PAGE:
Diablo III rating

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The age limit, or rating for Diablo III is a "M" for mature in the USA[1] and a 15 in the UK[2]. It is yet to be determined what the age rating will be for the rest of Europe. Some fans especially from Germany are afraid it might get their 18+ rating, and being almost completely unavailable to the German market, and other fans afraid that they would make changes to the game to make it less violent.

Blizzard's Intentions[edit | edit source]

Blizzard have made it perfectly clear that they would like the game to be an action RPG game with blood and gore. They also want the game to be for more mature players, such as young people over the age of 15 or the like.

Fans' Fears[edit | edit source]

The following post was made on Battle.net:

Is Blizzard trying to get a "younger" rating with Diablo 3 instead of the "M" for Mature rating that D1 and D2 had? Am I reading this wrong or is this ONLY for Europe? In a recent interview with Jay Wilson he had this to say about it:

How will you guaranteee that Diablo 3 will not be censored or rated 18+ in germany? [1]

Jay Wilson: The biggest thing is, that we are targeting not to be an 18+ game. If we were to get an 18+ rating, we would likely make some changes to the german edition, to make sure it would not get this rating. But we handle those things pretty far in advance. We are already talking about the rating and what qualifies as an 18+ rating in europe to make sure that we do not hit that level, because we definitely want to make sure that the game is sold here.


The quote by Jay Wilson led to questions by players, such as if Blizzard was increasing the "carebear" factor of the game. Bashiok tried to calm down fans by explaining that this is a Germany-specific question, and had nothing to do with an 18 year age limit or anything similar, it's mainly a logistics question, and because of Germany's draconic video game laws, some changes might need to be made.

This isn't an issue in the US for anything short of porn, since they have a much different view on what is suitable for kids. Game developers must be very careful to stay on the allowed side of the rather arbitrary "adults only" rating line in Germany and other EU nations, or suffer commercial suicide. For instance, games that get an 18+ rating in Germany's USK rating system are banned from running ads in the mainstream media, can't be openly displayed in stores, can only be sold to and played by adults, etc. It's not just a question of cutting some blood splatter either; games have suffered major revisions to get past the ratings board, and it's not unusual for major games to simply not be released in Germany, if their developers think the required cuts would destroy their artist vision. Just in the past few years, Microsoft elected not to release Gears of War, Ninja Gaiden 2, or Dead Rising in Germany. At all.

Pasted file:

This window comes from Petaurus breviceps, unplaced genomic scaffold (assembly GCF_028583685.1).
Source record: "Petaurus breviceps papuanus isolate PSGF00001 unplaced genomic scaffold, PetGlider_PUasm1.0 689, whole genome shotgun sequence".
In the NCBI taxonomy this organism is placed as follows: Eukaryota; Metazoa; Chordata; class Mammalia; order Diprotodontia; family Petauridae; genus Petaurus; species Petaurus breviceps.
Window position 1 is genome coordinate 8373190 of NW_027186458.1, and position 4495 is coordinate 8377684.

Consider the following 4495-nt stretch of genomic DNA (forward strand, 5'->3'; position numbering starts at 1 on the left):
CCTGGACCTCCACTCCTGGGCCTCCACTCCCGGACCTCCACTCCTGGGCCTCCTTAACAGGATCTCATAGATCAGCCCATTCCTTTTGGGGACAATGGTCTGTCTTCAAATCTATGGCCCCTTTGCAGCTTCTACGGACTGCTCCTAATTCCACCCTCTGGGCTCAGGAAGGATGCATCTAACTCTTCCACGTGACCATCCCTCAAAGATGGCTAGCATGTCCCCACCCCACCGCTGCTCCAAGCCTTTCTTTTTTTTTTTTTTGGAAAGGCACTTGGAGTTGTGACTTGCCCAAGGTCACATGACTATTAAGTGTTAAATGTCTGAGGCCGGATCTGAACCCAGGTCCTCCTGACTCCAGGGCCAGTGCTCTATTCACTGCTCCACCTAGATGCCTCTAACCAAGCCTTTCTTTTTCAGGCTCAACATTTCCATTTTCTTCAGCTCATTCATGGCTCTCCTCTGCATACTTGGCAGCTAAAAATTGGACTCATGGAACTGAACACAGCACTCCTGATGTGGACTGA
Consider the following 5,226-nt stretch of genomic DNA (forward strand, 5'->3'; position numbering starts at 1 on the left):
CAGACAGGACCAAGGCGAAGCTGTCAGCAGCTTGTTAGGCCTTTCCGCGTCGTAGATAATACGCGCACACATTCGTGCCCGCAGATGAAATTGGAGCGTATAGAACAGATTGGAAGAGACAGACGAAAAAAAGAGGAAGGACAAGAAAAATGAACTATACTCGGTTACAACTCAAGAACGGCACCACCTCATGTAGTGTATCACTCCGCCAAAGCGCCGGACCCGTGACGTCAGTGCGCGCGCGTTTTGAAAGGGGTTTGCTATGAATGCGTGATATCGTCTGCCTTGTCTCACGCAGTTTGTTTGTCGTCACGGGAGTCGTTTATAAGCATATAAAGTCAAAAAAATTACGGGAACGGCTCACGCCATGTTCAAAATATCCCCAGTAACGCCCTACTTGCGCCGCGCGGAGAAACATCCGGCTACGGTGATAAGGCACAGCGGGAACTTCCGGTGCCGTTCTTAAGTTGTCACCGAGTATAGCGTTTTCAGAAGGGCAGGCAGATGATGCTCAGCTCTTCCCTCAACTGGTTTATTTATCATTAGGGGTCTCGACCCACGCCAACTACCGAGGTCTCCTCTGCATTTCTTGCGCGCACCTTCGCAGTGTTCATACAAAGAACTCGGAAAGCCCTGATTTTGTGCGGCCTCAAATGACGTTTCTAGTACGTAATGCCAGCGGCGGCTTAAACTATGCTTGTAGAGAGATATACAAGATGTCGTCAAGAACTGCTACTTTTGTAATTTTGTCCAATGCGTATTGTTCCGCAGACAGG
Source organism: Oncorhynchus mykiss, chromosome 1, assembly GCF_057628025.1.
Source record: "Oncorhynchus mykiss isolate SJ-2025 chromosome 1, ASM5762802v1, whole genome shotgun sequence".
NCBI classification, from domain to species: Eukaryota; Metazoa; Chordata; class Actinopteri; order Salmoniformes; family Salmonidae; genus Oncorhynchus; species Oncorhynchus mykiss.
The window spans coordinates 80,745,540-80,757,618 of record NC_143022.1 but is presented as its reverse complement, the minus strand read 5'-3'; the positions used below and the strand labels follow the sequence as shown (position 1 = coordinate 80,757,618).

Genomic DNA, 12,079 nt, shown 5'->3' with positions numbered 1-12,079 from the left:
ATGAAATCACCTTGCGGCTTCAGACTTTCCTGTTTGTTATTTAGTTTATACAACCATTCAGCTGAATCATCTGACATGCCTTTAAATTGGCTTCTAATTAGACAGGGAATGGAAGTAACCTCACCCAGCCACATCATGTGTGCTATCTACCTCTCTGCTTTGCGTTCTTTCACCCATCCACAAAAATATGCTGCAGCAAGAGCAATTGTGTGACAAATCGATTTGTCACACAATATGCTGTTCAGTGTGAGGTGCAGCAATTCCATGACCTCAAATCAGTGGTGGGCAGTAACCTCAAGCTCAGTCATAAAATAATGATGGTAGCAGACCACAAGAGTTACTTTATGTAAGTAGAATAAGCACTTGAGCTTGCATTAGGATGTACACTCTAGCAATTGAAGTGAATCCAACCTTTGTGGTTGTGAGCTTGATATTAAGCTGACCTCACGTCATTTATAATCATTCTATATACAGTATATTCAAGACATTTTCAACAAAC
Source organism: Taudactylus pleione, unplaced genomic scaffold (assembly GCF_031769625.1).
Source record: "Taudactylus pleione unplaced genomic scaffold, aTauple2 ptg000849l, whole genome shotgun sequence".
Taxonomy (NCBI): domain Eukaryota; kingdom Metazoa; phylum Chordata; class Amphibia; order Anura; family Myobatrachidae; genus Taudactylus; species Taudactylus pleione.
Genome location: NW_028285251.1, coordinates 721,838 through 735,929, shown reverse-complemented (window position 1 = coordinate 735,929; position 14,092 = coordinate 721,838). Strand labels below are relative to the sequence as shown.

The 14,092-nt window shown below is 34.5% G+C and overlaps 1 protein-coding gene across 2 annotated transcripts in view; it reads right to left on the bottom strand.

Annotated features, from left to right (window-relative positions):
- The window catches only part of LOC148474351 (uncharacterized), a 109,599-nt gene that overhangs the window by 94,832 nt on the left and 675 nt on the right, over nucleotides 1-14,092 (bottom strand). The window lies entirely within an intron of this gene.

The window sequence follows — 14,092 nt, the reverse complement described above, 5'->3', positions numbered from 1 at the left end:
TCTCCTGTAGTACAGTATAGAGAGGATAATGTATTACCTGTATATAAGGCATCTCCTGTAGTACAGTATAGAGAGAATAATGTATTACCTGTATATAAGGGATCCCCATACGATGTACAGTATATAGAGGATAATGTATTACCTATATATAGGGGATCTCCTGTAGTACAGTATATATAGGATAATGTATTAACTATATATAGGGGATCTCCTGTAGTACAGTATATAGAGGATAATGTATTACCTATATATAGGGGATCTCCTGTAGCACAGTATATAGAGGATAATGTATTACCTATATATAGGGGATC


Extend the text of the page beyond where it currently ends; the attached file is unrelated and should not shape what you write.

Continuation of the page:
Given the huge popularity of the Diablo series in Germany, Blizzard will obviously do whatever it takes to keep their game from getting the dreaded 18+ USK rating. Fortunately, since it's a fantasy game with magic and other elements of unrealism, they shouldn't have the problem that the sci-fi and horror genres seem to have with current German censorship laws.

Actual Goals[edit | edit source]

List of what ratings we can expect in what regions:

  • Canada (ERSB) - "M" Mature Rating (player should be at least 17 years old). No law enforcement.
  • Germany (USK) - USK 16+ (player should be at least 16 years old). Law enforcement of USK.
  • Norway (PEGI) - 16+ (player should be at least 16 years old). No law enforcement.
  • Sweden (PEGI) - 16+ (player should be at least 16 years old). No law enforcement.
  • USA (ERSB) - "M" Mature Rating (player should be at least 17 years old). No law enforcement.

Rating Systems[edit | edit source]

  • CERO, the Japanese computer and video game rating system
  • BBFC, UK ratings legally enforceable and must be acquired for games with certain content. Although PEGI ratings were used until the enforcement of BBFC into video games in the United Kingdom.
  • ESRB, the North American computer and video game rating system
  • ELSPA, the former British computer and video game rating system, replaced by the PEGI ratings.
  • USK, the German computer and video game rating system. USK rating is legally enforceable.
  • OFLC (Australia), the Australian media rating system
  • OFLC (New Zealand), the New Zealand media rating system.
  • PEGI, European ratings.
  • VET/SFB, Finnish ratings used if PEGI rating is missing.

References[edit | edit source]